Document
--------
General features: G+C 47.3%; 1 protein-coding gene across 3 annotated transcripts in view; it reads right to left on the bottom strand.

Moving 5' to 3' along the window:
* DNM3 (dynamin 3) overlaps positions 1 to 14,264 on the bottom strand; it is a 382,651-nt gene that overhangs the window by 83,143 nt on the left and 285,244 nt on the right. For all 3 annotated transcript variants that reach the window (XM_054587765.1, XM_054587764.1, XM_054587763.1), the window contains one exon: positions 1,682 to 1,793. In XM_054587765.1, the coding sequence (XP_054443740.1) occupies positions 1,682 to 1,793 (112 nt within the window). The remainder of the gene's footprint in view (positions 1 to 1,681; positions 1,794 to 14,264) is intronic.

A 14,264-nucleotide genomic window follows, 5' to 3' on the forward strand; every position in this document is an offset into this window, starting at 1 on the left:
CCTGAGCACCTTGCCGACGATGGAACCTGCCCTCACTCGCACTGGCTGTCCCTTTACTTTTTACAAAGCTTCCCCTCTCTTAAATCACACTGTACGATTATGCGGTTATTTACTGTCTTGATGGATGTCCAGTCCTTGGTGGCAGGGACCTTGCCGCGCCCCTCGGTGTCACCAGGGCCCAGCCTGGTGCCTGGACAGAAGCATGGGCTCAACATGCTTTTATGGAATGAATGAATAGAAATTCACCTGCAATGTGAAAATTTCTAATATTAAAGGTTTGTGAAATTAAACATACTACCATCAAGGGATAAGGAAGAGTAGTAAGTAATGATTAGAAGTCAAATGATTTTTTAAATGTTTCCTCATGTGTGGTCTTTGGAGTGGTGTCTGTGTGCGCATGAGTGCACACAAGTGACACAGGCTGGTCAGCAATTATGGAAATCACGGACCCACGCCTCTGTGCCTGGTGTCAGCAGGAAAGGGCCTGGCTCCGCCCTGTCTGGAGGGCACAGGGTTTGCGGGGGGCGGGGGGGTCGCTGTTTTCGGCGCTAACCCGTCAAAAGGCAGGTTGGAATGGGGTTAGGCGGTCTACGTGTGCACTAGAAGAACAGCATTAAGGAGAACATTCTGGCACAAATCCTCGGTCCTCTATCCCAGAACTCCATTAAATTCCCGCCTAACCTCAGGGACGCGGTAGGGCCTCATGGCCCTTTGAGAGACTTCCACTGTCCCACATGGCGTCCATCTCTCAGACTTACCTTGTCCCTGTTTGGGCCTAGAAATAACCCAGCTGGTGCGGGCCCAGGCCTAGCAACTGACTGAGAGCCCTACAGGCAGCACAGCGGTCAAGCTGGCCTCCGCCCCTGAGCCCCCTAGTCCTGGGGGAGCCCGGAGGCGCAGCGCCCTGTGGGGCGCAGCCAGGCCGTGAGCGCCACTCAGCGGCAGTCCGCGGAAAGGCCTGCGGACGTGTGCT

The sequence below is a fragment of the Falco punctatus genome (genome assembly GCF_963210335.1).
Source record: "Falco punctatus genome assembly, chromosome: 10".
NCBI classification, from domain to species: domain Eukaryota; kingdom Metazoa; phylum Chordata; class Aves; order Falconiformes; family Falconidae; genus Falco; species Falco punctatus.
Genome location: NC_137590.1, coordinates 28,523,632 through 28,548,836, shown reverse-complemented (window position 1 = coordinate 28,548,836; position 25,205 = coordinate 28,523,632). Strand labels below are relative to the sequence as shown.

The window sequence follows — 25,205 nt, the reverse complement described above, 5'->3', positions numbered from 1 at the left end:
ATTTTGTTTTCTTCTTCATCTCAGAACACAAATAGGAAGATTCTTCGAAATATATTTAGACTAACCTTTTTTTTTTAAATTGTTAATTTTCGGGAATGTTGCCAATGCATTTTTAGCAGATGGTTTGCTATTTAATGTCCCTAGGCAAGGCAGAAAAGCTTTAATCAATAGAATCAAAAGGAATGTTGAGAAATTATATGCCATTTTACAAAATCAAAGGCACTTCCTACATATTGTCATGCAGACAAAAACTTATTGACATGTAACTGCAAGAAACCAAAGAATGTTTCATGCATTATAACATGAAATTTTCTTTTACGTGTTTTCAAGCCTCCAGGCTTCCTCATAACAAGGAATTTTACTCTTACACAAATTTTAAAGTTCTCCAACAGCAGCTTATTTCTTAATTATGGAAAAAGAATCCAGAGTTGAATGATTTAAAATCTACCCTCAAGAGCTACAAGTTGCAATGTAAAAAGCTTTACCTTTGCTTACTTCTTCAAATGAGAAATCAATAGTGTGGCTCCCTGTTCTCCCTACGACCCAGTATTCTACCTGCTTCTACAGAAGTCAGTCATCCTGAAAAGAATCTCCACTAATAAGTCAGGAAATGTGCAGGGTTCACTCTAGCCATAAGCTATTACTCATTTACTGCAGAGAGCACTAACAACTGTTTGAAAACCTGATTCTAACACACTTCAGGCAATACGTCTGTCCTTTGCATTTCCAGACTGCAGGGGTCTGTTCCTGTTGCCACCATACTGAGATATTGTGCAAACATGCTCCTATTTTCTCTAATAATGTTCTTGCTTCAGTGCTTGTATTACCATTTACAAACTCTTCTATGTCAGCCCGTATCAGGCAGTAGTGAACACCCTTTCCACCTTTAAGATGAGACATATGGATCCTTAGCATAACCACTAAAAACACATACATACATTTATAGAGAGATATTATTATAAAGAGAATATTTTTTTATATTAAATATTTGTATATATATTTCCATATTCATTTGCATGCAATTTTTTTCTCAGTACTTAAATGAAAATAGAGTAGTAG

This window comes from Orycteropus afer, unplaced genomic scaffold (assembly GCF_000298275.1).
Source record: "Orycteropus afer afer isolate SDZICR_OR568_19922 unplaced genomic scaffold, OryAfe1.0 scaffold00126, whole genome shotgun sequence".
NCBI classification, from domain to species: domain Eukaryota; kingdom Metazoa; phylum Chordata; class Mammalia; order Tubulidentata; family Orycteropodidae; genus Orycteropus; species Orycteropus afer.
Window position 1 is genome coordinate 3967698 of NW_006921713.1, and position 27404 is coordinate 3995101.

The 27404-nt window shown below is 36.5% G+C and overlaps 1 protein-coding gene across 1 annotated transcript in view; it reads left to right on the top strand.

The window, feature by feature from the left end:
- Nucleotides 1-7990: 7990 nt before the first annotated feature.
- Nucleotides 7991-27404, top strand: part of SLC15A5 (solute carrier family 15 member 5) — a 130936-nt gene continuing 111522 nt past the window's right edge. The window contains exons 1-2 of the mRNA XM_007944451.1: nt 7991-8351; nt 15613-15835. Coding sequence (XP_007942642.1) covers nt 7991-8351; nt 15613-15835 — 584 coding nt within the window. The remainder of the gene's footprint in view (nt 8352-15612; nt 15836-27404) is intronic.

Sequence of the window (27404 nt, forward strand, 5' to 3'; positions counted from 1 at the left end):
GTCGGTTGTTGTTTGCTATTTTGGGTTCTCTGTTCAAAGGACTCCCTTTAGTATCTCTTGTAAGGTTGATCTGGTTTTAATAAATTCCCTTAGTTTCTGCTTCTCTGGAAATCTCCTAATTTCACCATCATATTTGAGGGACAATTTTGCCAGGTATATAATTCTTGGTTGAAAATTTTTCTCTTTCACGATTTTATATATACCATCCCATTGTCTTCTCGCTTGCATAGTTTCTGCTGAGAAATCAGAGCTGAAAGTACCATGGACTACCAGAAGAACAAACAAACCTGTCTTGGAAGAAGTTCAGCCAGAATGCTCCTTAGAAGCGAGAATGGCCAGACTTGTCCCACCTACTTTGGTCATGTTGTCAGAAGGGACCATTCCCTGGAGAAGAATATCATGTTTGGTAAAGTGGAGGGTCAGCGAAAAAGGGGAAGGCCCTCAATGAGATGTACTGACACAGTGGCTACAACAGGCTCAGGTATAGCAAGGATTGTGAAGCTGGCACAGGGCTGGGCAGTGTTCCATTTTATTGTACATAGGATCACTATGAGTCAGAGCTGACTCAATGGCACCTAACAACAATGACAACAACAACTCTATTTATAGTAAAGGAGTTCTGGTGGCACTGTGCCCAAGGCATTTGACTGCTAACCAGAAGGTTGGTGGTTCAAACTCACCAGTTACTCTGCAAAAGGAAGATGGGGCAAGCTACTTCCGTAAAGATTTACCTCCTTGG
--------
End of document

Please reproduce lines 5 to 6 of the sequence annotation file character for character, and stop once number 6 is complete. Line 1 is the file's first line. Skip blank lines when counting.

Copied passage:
CCTGAGCACCTTGCCGACGATGGAACCTGCCCTCACTCGCACTGGCTGTCCCTTTACTTTTTACAAAGCTTCCCCTCTCTTAAATCACACTGTACGATTATGCGGTTATTTACTGTCTTGATGGATGTCCAGTCCTTGGTGGCAGGGACCTTGCCGCGCCCCTCGGTGTCACCAGGGCCCAGCCTGGTGCCTGGACAGAAGCATGGGCTCAACATGCTTTTATGGAATGAATGAATAGAAATTCACCTGCAATGTGAAAATTTCTAATATTAAAGGTTTGTGAAATTAAACATACTACCATCAAGGGATAAGGAAGAGTAGTAAGTAATGATTAGAAGTCAAATGATTTTTTAAATGTTTCCTCATGTGTGGTCTTTGGAGTGGTGTCTGTGTGCGCATGAGTGCACACAAGTGACACAGGCTGGTCAGCAATTATGGAAATCACGGACCCACGCCTCTGTGCCTGGTGTCAGCAGGAAAGGGCCTGGCTCCGCCCTGTCTGGAGGGCACAGGGTTTGCGGGGGGCGGGGGGGTCGCTGTTTTCGGCGCTAACCCGTCAAAAGGCAGGTTGGAATGGGGTTAGGCGGTCTACGTGTGCACTAGAAGAACAGCATTAAGGAGAACATTCTGGCACAAATCCTCGGTCCTCTATCCCAGAACTCCATTAAATTCCCGCCTAACCTCAGGGACGCGGTAGGGCCTCATGGCCCTTTGAGAGACTTCCACTGTCCCACATGGCGTCCATCTCTCAGACTTACCTTGTCCCTGTTTGGGCCTAGAAATAACCCAGCTGGTGCGGGCCCAGGCCTAGCAACTGACTGAGAGCCCTACAGGCAGCACAGCGGTCAAGCTGGCCTCCGCCCCTGAGCCCCCTAGTCCTGGGGGAGCCCGGAGGCGCAGCGCCCTGTGGGGCGCAGCCAGGCCGTGAGCGCCACTCAGCGGCAGTCCGCGGAAAGGCCTGCGGACGTGTGCT

The sequence below is a fragment of the Falco punctatus genome (genome assembly GCF_963210335.1).